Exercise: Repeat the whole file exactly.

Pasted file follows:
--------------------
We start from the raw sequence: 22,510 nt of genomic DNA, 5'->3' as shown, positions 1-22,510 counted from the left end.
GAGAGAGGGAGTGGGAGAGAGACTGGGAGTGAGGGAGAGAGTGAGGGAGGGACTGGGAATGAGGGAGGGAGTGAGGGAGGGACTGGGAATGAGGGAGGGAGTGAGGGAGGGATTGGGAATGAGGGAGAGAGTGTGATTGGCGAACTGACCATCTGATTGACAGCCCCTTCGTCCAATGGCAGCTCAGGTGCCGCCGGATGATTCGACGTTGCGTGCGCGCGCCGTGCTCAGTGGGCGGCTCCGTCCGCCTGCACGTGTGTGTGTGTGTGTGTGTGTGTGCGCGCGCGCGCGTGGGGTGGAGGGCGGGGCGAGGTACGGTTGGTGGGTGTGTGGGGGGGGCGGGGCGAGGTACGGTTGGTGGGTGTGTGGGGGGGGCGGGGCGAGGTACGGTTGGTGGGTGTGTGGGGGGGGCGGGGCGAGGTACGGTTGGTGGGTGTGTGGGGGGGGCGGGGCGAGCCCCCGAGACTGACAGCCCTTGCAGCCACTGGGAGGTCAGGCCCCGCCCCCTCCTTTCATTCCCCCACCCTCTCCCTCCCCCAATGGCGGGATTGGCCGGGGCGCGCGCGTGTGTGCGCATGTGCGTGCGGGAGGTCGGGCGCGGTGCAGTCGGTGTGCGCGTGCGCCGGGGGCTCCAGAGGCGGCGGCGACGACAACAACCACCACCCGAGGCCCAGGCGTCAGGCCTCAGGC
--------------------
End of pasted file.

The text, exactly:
We start from the raw sequence: 22,510 nt of genomic DNA, 5'->3' as shown, positions 1-22,510 counted from the left end.
GAGAGAGGGAGTGGGAGAGAGACTGGGAGTGAGGGAGAGAGTGAGGGAGGGACTGGGAATGAGGGAGGGAGTGAGGGAGGGACTGGGAATGAGGGAGGGAGTGAGGGAGGGATTGGGAATGAGGGAGAGAGTGTGATTGGCGAACTGACCATCTGATTGACAGCCCCTTCGTCCAATGGCAGCTCAGGTGCCGCCGGATGATTCGACGTTGCGTGCGCGCGCCGTGCTCAGTGGGCGGCTCCGTCCGCCTGCACGTGTGTGTGTGTGTGTGTGTGTGTGCGCGCGCGCGCGTGGGGTGGAGGGCGGGGCGAGGTACGGTTGGTGGGTGTGTGGGGGGGGCGGGGCGAGGTACGGTTGGTGGGTGTGTGGGGGGGGCGGGGCGAGGTACGGTTGGTGGGTGTGTGGGGGGGGCGGGGCGAGGTACGGTTGGTGGGTGTGTGGGGGGGGCGGGGCGAGCCCCCGAGACTGACAGCCCTTGCAGCCACTGGGAGGTCAGGCCCCGCCCCCTCCTTTCATTCCCCCACCCTCTCCCTCCCCCAATGGCGGGATTGGCCGGGGCGCGCGCGTGTGTGCGCATGTGCGTGCGGGAGGTCGGGCGCGGTGCAGTCGGTGTGCGCGTGCGCCGGGGGCTCCAGAGGCGGCGGCGACGACAACAACCACCACCCGAGGCCCAGGCGTCAGGCCTCAGGC